Roflumilast cream 0.15% was well tolerated. The incidence of Treatment Emergent Adverse Events (TEAEs) was low in both active treatment and vehicle arms, with most TEAEs assessed as mild to moderate in severity. There were no adverse reactions in the combined Phase 3 pivotal trials that occurred in more than 2.9% of subjects in either arm. The most common adverse reactions included headache (2.9%), nausea (1.9%), application site pain (1.5%), diarrhea (1.5%), and vomiting (1.5%).

The submission is also supported by data from a Phase 2 dose ranging study, an open label extension study in which patients were treated for up to 52 weeks, and two Phase 1 pharmacokinetic studies.

“Atopic dermatitis is a chronic and relapsing disease that occurs across the lifespan. In clinical studies, once-daily roflumilast cream provided rapid clearance of the disease. In addition, roflumilast cream rapidly reduced itch, one of the most bothersome symptoms to patients, in as little as twenty-four hours,” says Eric Simpson, MD, MCR, Professor of Dermatology at Oregon Health & Science University in Portland, Oregon, and investigator in the Phase 3 INTEGUMENT trials, in a news release. “The INTEGUMENT studies’ novel approach also incorporated assessment of twice weekly proactive treatment in the long-term study, which demonstrated that, once clear, patients could maintain adequate control by staying ahead of the condition rather than chasing flares. Together, these data suggest that roflumilast cream, if approved, could provide a simplified approach to disease control.”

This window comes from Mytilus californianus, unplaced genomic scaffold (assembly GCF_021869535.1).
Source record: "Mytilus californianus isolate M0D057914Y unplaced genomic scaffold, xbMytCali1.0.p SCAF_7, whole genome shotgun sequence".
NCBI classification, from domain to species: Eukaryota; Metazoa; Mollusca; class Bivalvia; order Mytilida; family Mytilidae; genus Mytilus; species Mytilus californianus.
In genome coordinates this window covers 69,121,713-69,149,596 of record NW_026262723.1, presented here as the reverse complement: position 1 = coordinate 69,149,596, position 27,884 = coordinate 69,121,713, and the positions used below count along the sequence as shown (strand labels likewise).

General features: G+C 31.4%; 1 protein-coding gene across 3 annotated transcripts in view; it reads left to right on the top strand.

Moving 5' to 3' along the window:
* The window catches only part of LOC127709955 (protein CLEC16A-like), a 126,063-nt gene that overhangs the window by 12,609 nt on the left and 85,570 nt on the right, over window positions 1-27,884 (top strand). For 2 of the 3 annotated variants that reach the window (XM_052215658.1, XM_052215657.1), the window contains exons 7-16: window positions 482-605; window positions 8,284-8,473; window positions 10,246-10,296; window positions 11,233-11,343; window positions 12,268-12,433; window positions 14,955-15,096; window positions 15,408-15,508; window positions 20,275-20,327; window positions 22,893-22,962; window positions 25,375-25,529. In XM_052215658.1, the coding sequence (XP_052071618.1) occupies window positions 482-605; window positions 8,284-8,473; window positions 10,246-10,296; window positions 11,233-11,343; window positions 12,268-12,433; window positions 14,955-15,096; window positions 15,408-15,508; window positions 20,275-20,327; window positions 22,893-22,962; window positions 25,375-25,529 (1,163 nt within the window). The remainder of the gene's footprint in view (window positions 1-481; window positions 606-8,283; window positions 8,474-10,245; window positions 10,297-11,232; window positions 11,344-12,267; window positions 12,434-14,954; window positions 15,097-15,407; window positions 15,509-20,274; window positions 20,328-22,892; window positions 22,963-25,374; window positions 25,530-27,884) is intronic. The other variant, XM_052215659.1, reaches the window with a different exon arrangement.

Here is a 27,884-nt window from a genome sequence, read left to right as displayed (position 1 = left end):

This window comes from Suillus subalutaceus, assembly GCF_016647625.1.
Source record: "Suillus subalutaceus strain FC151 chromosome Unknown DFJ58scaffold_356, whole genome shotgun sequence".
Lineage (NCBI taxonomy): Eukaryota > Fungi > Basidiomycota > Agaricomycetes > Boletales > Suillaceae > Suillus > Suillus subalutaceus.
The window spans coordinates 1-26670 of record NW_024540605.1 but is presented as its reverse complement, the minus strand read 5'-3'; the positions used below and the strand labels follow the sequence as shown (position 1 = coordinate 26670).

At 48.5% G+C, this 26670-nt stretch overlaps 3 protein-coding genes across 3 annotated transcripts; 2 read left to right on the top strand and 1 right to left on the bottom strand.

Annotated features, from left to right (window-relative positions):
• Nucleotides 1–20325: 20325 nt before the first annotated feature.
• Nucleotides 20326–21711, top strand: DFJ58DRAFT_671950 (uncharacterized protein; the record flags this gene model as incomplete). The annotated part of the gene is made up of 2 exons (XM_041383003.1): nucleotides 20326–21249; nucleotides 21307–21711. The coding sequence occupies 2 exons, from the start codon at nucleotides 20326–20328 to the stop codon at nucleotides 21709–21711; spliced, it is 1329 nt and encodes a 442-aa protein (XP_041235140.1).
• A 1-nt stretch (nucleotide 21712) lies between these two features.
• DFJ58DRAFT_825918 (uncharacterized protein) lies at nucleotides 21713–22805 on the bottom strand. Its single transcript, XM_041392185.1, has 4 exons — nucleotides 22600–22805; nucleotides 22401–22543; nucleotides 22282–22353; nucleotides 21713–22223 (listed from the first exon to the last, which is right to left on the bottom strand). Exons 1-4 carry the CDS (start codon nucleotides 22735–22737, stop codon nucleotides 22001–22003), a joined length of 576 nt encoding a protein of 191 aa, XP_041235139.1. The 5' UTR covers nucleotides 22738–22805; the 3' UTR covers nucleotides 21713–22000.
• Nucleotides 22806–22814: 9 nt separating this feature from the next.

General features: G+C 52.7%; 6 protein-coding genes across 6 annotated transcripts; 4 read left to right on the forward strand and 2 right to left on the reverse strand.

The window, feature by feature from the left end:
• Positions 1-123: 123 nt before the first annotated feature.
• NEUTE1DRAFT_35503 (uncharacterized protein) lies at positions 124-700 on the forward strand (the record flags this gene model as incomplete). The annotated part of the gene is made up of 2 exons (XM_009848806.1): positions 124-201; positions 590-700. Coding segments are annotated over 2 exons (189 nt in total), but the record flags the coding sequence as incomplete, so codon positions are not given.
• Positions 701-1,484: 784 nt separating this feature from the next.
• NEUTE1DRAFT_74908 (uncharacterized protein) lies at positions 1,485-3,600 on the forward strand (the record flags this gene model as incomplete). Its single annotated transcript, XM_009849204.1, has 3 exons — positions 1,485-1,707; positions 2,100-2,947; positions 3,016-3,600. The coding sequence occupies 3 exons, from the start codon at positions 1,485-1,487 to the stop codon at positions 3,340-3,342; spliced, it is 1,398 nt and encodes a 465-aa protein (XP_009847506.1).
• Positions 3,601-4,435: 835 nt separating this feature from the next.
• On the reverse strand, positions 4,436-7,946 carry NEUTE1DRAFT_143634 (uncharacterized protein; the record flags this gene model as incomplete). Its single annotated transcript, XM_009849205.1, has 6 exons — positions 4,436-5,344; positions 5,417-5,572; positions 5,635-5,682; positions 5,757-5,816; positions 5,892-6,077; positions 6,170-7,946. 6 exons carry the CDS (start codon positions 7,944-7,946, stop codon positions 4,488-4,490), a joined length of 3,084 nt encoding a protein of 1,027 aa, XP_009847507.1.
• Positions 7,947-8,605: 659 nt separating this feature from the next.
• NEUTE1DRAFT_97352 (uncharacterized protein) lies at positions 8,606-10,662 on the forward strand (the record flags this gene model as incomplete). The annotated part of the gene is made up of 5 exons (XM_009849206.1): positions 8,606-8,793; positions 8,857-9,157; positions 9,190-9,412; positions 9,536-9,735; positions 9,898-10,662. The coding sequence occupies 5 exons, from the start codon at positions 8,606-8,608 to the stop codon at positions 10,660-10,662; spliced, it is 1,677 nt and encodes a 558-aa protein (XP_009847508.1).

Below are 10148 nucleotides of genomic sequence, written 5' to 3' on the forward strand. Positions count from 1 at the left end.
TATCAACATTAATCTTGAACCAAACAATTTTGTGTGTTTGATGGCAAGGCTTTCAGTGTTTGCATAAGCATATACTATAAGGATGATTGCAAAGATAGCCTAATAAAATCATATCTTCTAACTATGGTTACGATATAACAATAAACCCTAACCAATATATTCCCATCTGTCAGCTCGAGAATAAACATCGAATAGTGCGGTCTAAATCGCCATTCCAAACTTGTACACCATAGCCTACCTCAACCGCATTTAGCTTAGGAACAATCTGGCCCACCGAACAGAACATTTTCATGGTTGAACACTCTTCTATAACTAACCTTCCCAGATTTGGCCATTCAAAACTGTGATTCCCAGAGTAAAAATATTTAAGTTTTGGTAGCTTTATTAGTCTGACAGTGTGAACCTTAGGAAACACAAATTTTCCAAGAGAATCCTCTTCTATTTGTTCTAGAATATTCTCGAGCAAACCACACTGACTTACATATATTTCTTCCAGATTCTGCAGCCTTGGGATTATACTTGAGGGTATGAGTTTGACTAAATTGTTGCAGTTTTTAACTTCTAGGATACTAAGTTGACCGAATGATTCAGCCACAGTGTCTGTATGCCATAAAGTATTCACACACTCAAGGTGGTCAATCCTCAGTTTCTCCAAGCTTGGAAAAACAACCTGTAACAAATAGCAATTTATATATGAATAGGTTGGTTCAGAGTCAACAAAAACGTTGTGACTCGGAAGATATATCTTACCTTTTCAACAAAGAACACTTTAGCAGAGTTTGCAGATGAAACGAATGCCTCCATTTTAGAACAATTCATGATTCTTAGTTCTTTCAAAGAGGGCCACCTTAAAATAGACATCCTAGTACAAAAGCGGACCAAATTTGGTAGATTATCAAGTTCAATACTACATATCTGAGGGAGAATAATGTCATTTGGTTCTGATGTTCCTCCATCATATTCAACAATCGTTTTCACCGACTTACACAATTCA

“Atopic dermatitis is a complex disease. Optimal management of the condition requires a complex balance of treatment, efficacy, safety, tolerability, as well as adherence. Atopic dermatitis patients have sensitive skin and increased risk for developing contact dermatitis from their topical medications,” adds Jonathan Silverberg, MD, PhD, MPH, FAAD, Professor, Director of Clinical Research, and Director of Patch Testing at George Washington University School of Medicine and Health Sciences, Washington, DC. “Topical roflumilast cream was intentionally formulated with the atopic dermatitis patient in mind and does not contain excipients that disrupt skin-barrier integrity or are common contact allergens. Overall, once-daily topical roflumilast cream has demonstrated in clinical trials a balance of efficacy and tolerability, along with a long-term safety profile, that could support increased adherence for patients with atopic dermatitis.”

“Topical therapies are foundational therapy for the vast majority of individuals who use pharmaceuticals to treat their atopic dermatitis, but today’s topicals come with limitations. People suffering from atopic dermatitis want fast-acting, steroid-free, topical treatments that are effective and well tolerated,” says Frank Watanabe, President and Chief Executive Officer of Arcutis. “This is particularly important given the prevalence of the disease in children, where safety and tolerability are of particularly great concern when considering which treatment to use. Both healthcare professionals and patients or parents deserve to feel confident in the treatment decisions they make.”